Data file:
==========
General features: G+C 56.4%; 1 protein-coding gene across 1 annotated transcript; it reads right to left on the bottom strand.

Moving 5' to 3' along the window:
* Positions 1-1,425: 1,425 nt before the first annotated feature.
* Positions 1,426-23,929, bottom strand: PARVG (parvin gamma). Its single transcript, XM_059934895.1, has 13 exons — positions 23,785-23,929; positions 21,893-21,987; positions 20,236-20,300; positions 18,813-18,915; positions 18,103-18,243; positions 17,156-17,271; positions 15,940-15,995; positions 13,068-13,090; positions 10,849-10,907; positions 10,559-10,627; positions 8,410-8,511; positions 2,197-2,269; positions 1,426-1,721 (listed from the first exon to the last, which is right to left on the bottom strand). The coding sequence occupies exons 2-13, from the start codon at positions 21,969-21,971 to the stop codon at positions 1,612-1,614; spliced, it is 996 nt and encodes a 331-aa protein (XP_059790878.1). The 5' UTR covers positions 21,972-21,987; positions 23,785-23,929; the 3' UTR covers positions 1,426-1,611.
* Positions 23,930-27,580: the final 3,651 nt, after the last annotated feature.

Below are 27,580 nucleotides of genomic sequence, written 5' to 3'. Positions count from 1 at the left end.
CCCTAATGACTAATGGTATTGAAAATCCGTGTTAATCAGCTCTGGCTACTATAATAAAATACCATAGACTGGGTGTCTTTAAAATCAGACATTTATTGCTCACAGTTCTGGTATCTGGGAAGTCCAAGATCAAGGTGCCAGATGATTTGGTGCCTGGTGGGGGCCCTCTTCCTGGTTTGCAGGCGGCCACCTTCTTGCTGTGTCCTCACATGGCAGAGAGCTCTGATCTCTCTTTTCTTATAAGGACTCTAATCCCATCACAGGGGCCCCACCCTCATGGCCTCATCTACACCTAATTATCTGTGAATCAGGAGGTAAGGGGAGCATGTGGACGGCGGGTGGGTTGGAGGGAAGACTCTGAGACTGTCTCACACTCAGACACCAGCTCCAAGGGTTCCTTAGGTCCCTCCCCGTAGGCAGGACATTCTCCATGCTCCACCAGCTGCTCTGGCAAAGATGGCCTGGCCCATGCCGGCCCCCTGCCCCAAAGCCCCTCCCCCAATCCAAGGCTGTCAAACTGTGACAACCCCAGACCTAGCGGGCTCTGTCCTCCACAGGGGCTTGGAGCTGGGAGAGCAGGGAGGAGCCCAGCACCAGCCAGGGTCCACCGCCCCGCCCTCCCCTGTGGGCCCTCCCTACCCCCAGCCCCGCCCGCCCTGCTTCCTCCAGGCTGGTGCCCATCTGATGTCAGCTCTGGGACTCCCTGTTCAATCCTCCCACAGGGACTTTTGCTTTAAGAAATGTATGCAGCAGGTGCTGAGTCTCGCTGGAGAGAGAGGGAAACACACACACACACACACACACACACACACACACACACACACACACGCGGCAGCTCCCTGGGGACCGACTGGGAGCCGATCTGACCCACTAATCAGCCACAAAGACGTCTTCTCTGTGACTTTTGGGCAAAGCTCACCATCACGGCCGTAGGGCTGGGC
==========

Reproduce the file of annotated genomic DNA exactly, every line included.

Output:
General features: G+C 56.4%; 1 protein-coding gene across 1 annotated transcript; it reads right to left on the bottom strand.

Moving 5' to 3' along the window:
* Positions 1-1,425: 1,425 nt before the first annotated feature.
* Positions 1,426-23,929, bottom strand: PARVG (parvin gamma). Its single transcript, XM_059934895.1, has 13 exons — positions 23,785-23,929; positions 21,893-21,987; positions 20,236-20,300; positions 18,813-18,915; positions 18,103-18,243; positions 17,156-17,271; positions 15,940-15,995; positions 13,068-13,090; positions 10,849-10,907; positions 10,559-10,627; positions 8,410-8,511; positions 2,197-2,269; positions 1,426-1,721 (listed from the first exon to the last, which is right to left on the bottom strand). The coding sequence occupies exons 2-13, from the start codon at positions 21,969-21,971 to the stop codon at positions 1,612-1,614; spliced, it is 996 nt and encodes a 331-aa protein (XP_059790878.1). The 5' UTR covers positions 21,972-21,987; positions 23,785-23,929; the 3' UTR covers positions 1,426-1,611.
* Positions 23,930-27,580: the final 3,651 nt, after the last annotated feature.

Below are 27,580 nucleotides of genomic sequence, written 5' to 3'. Positions count from 1 at the left end.
CCCTAATGACTAATGGTATTGAAAATCCGTGTTAATCAGCTCTGGCTACTATAATAAAATACCATAGACTGGGTGTCTTTAAAATCAGACATTTATTGCTCACAGTTCTGGTATCTGGGAAGTCCAAGATCAAGGTGCCAGATGATTTGGTGCCTGGTGGGGGCCCTCTTCCTGGTTTGCAGGCGGCCACCTTCTTGCTGTGTCCTCACATGGCAGAGAGCTCTGATCTCTCTTTTCTTATAAGGACTCTAATCCCATCACAGGGGCCCCACCCTCATGGCCTCATCTACACCTAATTATCTGTGAATCAGGAGGTAAGGGGAGCATGTGGACGGCGGGTGGGTTGGAGGGAAGACTCTGAGACTGTCTCACACTCAGACACCAGCTCCAAGGGTTCCTTAGGTCCCTCCCCGTAGGCAGGACATTCTCCATGCTCCACCAGCTGCTCTGGCAAAGATGGCCTGGCCCATGCCGGCCCCCTGCCCCAAAGCCCCTCCCCCAATCCAAGGCTGTCAAACTGTGACAACCCCAGACCTAGCGGGCTCTGTCCTCCACAGGGGCTTGGAGCTGGGAGAGCAGGGAGGAGCCCAGCACCAGCCAGGGTCCACCGCCCCGCCCTCCCCTGTGGGCCCTCCCTACCCCCAGCCCCGCCCGCCCTGCTTCCTCCAGGCTGGTGCCCATCTGATGTCAGCTCTGGGACTCCCTGTTCAATCCTCCCACAGGGACTTTTGCTTTAAGAAATGTATGCAGCAGGTGCTGAGTCTCGCTGGAGAGAGAGGGAAACACACACACACACACACACACACACACACACACACACACACACACGCGGCAGCTCCCTGGGGACCGACTGGGAGCCGATCTGACCCACTAATCAGCCACAAAGACGTCTTCTCTGTGACTTTTGGGCAAAGCTCACCATCACGGCCGTAGGGCTGGGC